RAFI started the Agricultural Reinvestment Fund program in 1997 to assist transitioning farmers and rural communities in finding new ways to replace lost tobacco income. It was an aspiration that farmers whose new projects succeeded would find additional capital to grow their new businesses and that they could take their experiences with the Agricultural Reinvestment Fund to the bank—literally. In some cases, growers did secure financing to expand successful enterprises. However, in too many cases, successful farmers went to their lenders and were denied financing.
Many farmers have years of success getting annual operating loans to grow commodity crops. Yet when these same farmers apply for loans for new production ideas, they may be turned down. From the lender’s side: many lenders are skilled in assessing the risks and rewards of a traditional operating loan, but when presented with plans for new agricultural enterprises, lenders may find themselves lacking the means to do an effective evaluation.
Currently, to maximize profits, more farmers and farm entrepreneurs are turning away from simple commodity crops in favor of more complicated or diversified enterprises. We have determined that farmers may need to take some extra steps in preparing and presenting business plans for these enterprises.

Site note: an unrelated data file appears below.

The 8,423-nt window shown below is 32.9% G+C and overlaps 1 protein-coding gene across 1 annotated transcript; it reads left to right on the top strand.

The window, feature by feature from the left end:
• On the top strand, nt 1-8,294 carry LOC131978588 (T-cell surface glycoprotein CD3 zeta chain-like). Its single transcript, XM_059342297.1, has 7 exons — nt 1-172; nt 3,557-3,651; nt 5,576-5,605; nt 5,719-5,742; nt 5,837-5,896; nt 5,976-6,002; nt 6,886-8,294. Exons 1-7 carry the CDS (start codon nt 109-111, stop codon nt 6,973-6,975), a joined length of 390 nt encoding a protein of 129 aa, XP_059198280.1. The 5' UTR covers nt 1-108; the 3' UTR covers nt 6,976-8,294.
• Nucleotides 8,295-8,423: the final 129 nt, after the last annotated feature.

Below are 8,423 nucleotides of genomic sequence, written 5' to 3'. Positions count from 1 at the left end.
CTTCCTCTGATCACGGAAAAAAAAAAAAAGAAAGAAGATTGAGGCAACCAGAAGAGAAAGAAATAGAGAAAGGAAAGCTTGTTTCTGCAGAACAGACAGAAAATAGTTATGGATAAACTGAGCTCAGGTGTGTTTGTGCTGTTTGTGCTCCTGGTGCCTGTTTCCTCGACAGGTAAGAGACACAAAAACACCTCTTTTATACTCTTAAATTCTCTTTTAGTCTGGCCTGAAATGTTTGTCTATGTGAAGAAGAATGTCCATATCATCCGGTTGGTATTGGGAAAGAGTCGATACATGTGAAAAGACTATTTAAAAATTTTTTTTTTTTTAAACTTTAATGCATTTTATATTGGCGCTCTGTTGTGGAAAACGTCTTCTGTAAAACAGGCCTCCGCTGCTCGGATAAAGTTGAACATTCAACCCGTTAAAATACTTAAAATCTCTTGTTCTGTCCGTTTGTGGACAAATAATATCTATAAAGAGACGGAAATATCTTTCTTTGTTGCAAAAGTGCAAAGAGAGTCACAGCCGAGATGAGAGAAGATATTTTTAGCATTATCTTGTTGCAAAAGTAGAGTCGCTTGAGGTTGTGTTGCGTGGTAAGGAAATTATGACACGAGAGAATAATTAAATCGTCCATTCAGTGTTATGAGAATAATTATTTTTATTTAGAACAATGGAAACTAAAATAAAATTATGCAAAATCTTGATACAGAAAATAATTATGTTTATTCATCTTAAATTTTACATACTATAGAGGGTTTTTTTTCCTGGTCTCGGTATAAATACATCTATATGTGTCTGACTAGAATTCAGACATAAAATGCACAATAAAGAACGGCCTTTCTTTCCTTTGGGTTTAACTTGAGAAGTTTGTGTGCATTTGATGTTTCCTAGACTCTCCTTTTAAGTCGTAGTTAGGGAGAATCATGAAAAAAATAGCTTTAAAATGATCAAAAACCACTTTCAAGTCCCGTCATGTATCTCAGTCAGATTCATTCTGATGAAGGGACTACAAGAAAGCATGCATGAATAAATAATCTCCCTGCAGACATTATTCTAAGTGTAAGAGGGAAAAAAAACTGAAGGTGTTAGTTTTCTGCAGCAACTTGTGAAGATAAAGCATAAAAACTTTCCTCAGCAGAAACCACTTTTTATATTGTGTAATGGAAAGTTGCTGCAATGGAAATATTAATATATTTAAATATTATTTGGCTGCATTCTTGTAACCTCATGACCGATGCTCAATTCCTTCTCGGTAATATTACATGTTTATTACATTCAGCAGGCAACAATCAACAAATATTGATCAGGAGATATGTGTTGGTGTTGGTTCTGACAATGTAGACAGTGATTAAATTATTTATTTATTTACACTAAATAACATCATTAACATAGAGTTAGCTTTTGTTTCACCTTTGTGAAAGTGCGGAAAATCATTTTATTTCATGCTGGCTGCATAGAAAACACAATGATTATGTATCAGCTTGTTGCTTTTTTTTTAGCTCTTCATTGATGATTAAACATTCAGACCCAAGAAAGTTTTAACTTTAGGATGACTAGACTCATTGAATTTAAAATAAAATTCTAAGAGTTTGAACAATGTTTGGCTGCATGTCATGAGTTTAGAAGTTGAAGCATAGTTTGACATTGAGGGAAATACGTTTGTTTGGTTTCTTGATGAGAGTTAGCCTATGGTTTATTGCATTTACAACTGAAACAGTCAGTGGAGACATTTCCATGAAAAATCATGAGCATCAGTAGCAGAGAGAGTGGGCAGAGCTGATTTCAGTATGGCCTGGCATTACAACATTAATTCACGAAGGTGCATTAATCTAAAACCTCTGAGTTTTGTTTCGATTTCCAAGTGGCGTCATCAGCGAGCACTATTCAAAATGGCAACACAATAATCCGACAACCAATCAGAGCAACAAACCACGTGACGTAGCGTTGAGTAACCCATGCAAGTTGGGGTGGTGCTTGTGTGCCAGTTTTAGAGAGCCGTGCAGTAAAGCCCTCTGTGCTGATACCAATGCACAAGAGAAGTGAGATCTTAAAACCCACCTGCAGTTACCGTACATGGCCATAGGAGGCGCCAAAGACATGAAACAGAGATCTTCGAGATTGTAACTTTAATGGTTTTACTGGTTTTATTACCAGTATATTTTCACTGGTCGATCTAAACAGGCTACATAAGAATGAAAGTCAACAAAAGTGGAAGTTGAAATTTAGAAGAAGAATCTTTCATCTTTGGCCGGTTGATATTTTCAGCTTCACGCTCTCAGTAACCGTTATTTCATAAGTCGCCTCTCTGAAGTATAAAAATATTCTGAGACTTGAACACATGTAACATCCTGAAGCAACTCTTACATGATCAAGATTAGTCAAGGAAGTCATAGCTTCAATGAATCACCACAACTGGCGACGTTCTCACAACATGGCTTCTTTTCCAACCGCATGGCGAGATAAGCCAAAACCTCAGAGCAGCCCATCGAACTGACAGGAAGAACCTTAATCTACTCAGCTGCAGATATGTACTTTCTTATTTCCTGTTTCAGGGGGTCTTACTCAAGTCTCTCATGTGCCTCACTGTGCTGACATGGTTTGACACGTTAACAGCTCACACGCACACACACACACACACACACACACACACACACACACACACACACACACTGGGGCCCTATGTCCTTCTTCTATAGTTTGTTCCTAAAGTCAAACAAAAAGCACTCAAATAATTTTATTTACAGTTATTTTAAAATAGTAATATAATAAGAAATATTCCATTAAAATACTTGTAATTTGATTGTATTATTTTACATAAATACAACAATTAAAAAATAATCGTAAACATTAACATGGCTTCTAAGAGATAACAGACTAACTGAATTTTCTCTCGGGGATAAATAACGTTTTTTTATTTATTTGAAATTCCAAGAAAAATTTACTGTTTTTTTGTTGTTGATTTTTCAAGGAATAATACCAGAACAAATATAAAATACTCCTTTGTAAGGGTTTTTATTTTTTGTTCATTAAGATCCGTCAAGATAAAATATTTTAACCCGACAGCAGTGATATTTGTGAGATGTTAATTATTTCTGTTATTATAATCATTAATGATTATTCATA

Farmers who are accustomed to annual operating loans for production of commodity crops may not be ready for the burden of research and documentation that a lender expects for a non-traditional farm product. It’s also true that lenders who are familiar with the production and profitability of farm commodities do not always have the expertise necessary to evaluate the risk of agricultural enterprises that he or she has never seen before. RAFI has provided “The Farmer’s Guide to Agricultural Credit” to help farmers and lenders work through these challenges and achieve mutually beneficial results
Many of the financing issues discussed in “The Farmer’s Guide to Agricultural Credit” apply to innovators in other kinds of businesses. The same is true of recommendations— many apply to non-farm enterprises. However, farmers are the chief intended users of the guide. Farm financing has unique complexities that the guide strives to address.
“The Farmer’s Guide to Agricultural Credit” is a tool to help transitioning farmers and farm entrepreneurs take the steps to find a lender who is right for them, prepare to meet with a lender and to present his or her business plans.
The following one-page fact sheets include key information from “The Farmer’s Guide to Agricultural Credit.” Please access them to assess and potentially improve your credit score, initiate the business planning process for your farm enterprise, and prepare yourself to approach a lender.